What do you do in winter? Are there any things in your life in music that you typically do during NZ winter? Do you hibernate? Write more sad songs than usual? Focus more / take on extra shifts at your day job? Steam your voice daily. Play the northern summer festival scene. Start work on major projects for later in the year? Focus on marketing? Or does nothing change for you? NZM asked, and these are some of the responses we got back.
Winter usually means fighting the urge to stay in bed and go down the rabbit hole of youtube documentaries about conspiracy theories, aliens and the new world order 🙂 It also signals a time to reflect on personal growth, direction and tiny triumphs. Songwriting for me is really relaxed, no matter where in the world the sun decides to spend its time. I’ve never had the discipline nor a set routine when it comes to sitting down to write songs. This is usually done when I’m in transit. I’m constantly trying to experience the present moment and condense my thoughts into something that sums up that feeling with the least amount of words, and this usually ends up being lots of random metaphors or haikus that I write down in notepad on my phone so I don’t forget. If all else fails a couple of documentaries doesn’t hurt. 🙂
For me, winter provides some of my best songwriting inspiration. When it’s a cold dreary night with nothing to do it kind of forces me to be creative. I know that I can just lock myself away in my room and do music, without feeling guilty for missing out on something. There’s just something about staying up on a late rainy night making music that brings out a really creative and different side of you. Here’s an example of a song I made on one of these cold dreary nights, haha.
We are always trying to get people off the couch or away from their internet to experience live music and other live entertainment. Year round, though.
During winter I find myself staying in more and working on my craft, whether that be for releases that I’m working on in the following months or putting together projects for the next year.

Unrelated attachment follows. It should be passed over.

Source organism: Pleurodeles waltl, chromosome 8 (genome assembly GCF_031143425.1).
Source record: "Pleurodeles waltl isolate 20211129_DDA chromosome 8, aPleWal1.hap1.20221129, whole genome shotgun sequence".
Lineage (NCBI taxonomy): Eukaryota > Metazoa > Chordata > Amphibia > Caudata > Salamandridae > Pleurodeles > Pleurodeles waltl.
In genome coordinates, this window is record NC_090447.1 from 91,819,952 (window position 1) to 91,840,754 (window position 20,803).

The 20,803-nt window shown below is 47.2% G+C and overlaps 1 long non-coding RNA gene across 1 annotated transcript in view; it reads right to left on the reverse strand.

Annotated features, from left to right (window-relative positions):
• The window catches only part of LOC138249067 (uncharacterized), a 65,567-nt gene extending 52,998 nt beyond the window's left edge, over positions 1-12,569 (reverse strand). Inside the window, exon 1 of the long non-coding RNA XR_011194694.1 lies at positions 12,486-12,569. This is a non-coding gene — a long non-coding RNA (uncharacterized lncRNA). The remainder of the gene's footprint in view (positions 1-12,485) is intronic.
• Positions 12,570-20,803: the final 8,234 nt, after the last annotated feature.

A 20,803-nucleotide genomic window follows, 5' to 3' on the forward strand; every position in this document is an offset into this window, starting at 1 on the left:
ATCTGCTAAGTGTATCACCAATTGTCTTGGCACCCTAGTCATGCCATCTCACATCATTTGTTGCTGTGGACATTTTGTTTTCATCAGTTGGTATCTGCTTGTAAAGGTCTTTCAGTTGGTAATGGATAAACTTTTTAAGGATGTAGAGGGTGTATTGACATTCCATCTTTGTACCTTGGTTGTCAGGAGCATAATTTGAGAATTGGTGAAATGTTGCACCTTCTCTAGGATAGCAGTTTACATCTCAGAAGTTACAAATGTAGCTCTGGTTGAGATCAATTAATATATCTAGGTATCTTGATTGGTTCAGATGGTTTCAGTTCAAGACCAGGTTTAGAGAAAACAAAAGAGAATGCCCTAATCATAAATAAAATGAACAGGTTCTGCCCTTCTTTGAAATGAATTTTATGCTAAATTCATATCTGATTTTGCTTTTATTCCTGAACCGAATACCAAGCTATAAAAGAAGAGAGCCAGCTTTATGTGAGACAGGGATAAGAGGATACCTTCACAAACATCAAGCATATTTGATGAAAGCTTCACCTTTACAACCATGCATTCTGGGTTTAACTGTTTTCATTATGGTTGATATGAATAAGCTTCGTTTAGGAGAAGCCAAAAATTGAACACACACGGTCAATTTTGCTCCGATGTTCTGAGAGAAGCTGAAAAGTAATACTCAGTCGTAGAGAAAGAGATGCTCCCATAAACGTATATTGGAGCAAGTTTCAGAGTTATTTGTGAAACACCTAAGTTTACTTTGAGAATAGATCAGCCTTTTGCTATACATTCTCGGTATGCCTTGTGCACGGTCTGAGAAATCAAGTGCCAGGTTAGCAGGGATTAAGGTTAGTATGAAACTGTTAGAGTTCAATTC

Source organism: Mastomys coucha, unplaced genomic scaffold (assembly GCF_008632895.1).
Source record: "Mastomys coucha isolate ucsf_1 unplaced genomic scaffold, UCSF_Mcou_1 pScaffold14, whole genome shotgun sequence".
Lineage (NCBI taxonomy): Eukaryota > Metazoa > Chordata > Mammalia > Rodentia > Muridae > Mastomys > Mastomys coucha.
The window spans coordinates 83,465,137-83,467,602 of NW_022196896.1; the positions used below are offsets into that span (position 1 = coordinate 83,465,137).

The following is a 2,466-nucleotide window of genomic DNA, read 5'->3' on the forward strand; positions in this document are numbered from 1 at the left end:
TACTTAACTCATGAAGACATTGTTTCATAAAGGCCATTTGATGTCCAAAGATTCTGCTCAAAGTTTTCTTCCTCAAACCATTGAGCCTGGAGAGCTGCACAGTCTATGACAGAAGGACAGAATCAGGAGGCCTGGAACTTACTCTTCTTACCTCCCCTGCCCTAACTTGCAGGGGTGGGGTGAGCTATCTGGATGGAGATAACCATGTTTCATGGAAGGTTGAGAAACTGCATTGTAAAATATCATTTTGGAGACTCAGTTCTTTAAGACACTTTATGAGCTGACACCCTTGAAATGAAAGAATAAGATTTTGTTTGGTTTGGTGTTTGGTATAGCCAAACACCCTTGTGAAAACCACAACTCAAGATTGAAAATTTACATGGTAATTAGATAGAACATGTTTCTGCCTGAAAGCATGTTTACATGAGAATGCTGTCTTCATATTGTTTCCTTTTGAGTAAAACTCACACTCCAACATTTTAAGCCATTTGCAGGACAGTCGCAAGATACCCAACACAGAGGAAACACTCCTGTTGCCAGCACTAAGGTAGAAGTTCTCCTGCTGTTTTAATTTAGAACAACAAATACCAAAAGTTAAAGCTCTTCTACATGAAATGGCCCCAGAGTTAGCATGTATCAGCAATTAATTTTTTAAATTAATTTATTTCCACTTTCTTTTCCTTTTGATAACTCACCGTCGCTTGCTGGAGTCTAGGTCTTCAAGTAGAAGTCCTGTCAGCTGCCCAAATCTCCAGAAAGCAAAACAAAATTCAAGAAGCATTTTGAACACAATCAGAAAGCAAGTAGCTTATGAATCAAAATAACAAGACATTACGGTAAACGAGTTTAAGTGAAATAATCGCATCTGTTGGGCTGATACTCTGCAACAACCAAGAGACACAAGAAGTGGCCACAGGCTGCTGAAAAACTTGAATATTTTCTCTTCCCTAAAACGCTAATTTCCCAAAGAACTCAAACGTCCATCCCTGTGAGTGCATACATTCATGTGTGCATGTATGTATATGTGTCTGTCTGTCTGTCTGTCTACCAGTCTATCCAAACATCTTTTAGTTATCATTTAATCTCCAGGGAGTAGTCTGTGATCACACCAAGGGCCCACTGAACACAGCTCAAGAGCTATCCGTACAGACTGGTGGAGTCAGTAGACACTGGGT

I don’t think I really focus on sad songs during winter but I am kinda going through an emo/punk phase right now.. haha. However, I am conscious of releasing the right songs for the right season. For example, I’ll release a chill vibey kinda song for winter and save the funky droptop music for summer.
Winter is a time for songwriting for me. The gloomy skies make me want to stay inside and write melancholic tunes. It’s easy to produce music in front of a laptop when it’s raining outside. When summer comes around I am all about gigs and festivals.
Winter at the Colour Field Recording Studio… time to sit back and reflect on the amount of work carried out since January and contemplate the work still to do, whilst warming the heart with a dram or two of decent single malt. As the Tauranga snows pile up around outside (poetic licence here), music making still perseveres in this almost Antarctic environment – where we’ve had to start wearing long trousers. Amongst the goodies heading to the outside world in time for Christmas is the latest offering from Grant Haua – we’re adding the final touches now and know you’ll love it! Regarding Grant’s album, it’s a beautiful piece of work that extends his work on Knucklehead and adds percussion, bass and keys (courtesy of moi) – we’re both very proud of how we’ve crafted the songs.
Moments before I got this email, Bryan Crump and I were discussing which duet we were going to perform at the RNZ Christmas party. This year we will have a live RNZ band. A few years ago we did You’re The One That I Want from Grease. Aiming for something different this year. Bryan sings in a choir, the Doubtful Sounds and has a lovely voice. My next musical job will be going through all the entries for our write an original Christmas song competition and making a shortlist for our Christmas music expert to choose a winner from.
We usually pick up the pace in winter actually, we book more shows, usually hit the road as well. There’s something we love about freezing our asses off, loading gear into a venue, before getting a bunch of bodies in a room to warm the place up. Plus it’s actually dark outside well before 8pm so you don’t feel stink playing in daylight.
I drink milk and look at penguins for inspiration.
We seem to gig more at local venues in the winter. Maybe it’s because they feel warm and familiar.